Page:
The subject underwent rehabilitation with the athletic trainer. Starting three months post injury, her rehabilitation was focused on gaining hip range of motion for two weeks followed by strengthening of hip, lower extremity and core muscles, and gait training. Patient also underwent training for proprioception, running, and sprinting. She was then allowed to begin vault training at four months, and running at five months, after her injury. She could perform switch leaps and splits seven months after injury. She participated in a USAG level 9 competition 12 months after the initial injury. At a three-year follow-up, she continued to practice gymnastics and compete in level 10 USGA competitions without any symptoms related to her avulsion fracture of the ischial tuberosity.


Although growth plate injuries are common in adolescents performing gymnastics, the present case report suggests that gymnasts who have a history of growth hormone replacement therapy should be aware of the potential delay in clinical recovery after physeal avulsions. Chronic pain in any joint in a competitive gymnast should be evaluated for widening of the growth plate with conventional radiographs. This patient's long recovery may be attributable to her history of growth hormone replacement therapy and delayed physeal maturity.

The most effective treatment strategy for avulsion fractures of the ischial tuberosity is unknown. Eberbach et al.2 conducted a meta-analysis of 14 studies comprising 596 patients with pelvic apophyseal avulsion fractures. The authors recommended surgery for pelvic apophyseal avulsions with displacement >15 mm. The present patient chose nonsurgical treatment because it was expected that she would have a short recovery and rapid return to gymnastics. However, her return to full weightbearing at three months was longer than that reported by Eberbach et al.,2 who found a mean time to full weightbearing of 4.9 weeks (range 3–6 weeks) after nonoperative treatment. They also reported that the time to return to preinjury-level sport was 3.1 months (range 2–6 months) with nonoperative treatment and 2.4 weeks (range 1–6 months) after surgical treatment. In contrast, this patient required 12 months to recover fully from this injury.

The atypical presentation of chronic pain preceding an avulsion fracture of the ischial tuberosity and delayed recovery in this patient may be attributed to her history of GHD. Previous studies have reported on the adverse effects of GHD on bone metabolism and fracture healing.4,5 Other factors associated with stress fractures in female athletes include the concomitant conditions of amenorrhea, osteoporosis, and eating disorders.6 Although this patient did not have a history of eating disorder, she had a history of delayed menarche and secondary amenorrhea and a younger bone age than chronological age, which is common in competitive gymnasts. Estrogen plays an important role in the physiology of bone marrow density (BMD) and bone formation as it inhibits bone remodeling and bone resorption.7 In an estrogen-deficient state, BMD is decreased, thus leading to an increased risk of fragility fracture.6 Several other factors may be responsible for delayed recovery and return to play in athletes after injury; these include the use of a generalized, one-size-fits-all return-to-play protocol rather than an individualized approach based on sport and injury; poor communication between treating physician and trainers; and psychological factors such as anxiety, fear of decreased performance, and fear of reinjury.8,9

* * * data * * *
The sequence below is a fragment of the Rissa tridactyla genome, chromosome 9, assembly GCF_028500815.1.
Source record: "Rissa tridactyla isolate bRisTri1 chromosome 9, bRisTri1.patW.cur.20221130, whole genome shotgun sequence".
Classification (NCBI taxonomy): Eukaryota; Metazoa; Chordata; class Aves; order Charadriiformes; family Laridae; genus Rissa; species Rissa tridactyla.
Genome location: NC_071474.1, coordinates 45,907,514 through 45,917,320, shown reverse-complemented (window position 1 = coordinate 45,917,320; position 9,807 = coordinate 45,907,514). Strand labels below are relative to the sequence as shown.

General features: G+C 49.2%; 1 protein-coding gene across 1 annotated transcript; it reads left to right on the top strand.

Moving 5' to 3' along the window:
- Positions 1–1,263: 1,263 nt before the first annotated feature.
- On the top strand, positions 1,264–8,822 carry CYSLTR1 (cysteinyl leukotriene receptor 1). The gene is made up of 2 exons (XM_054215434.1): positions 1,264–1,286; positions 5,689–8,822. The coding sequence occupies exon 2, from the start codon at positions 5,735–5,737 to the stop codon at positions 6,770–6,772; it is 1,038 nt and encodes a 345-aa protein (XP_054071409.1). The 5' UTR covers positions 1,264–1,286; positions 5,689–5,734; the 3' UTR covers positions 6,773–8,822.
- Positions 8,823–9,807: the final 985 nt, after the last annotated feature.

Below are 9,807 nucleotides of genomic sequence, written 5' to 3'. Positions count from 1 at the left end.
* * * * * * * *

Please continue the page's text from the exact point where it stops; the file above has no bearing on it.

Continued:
The authors report an avulsion fracture of the ischial tuberosity in a female gymnast with GHD who had a delayed recovery after nonoperative treatment. This case highlights the importance of a comprehensive evaluation, including for possible endocrine disorders, in adolescent athletes presenting with avulsion fracture of the pelvis including those of the ischial tuberosity.


For their editorial assistance, we thank Jenni Weems, MS, Kerry Kennedy, BA, Denise Di Salvo, MS, and Rachel Box, MS, in the Editorial Services group of The Johns Hopkins Department of Orthopaedic Surgery.

Conflicts of interest and source of funding


This study is exempt from institutional review board approval.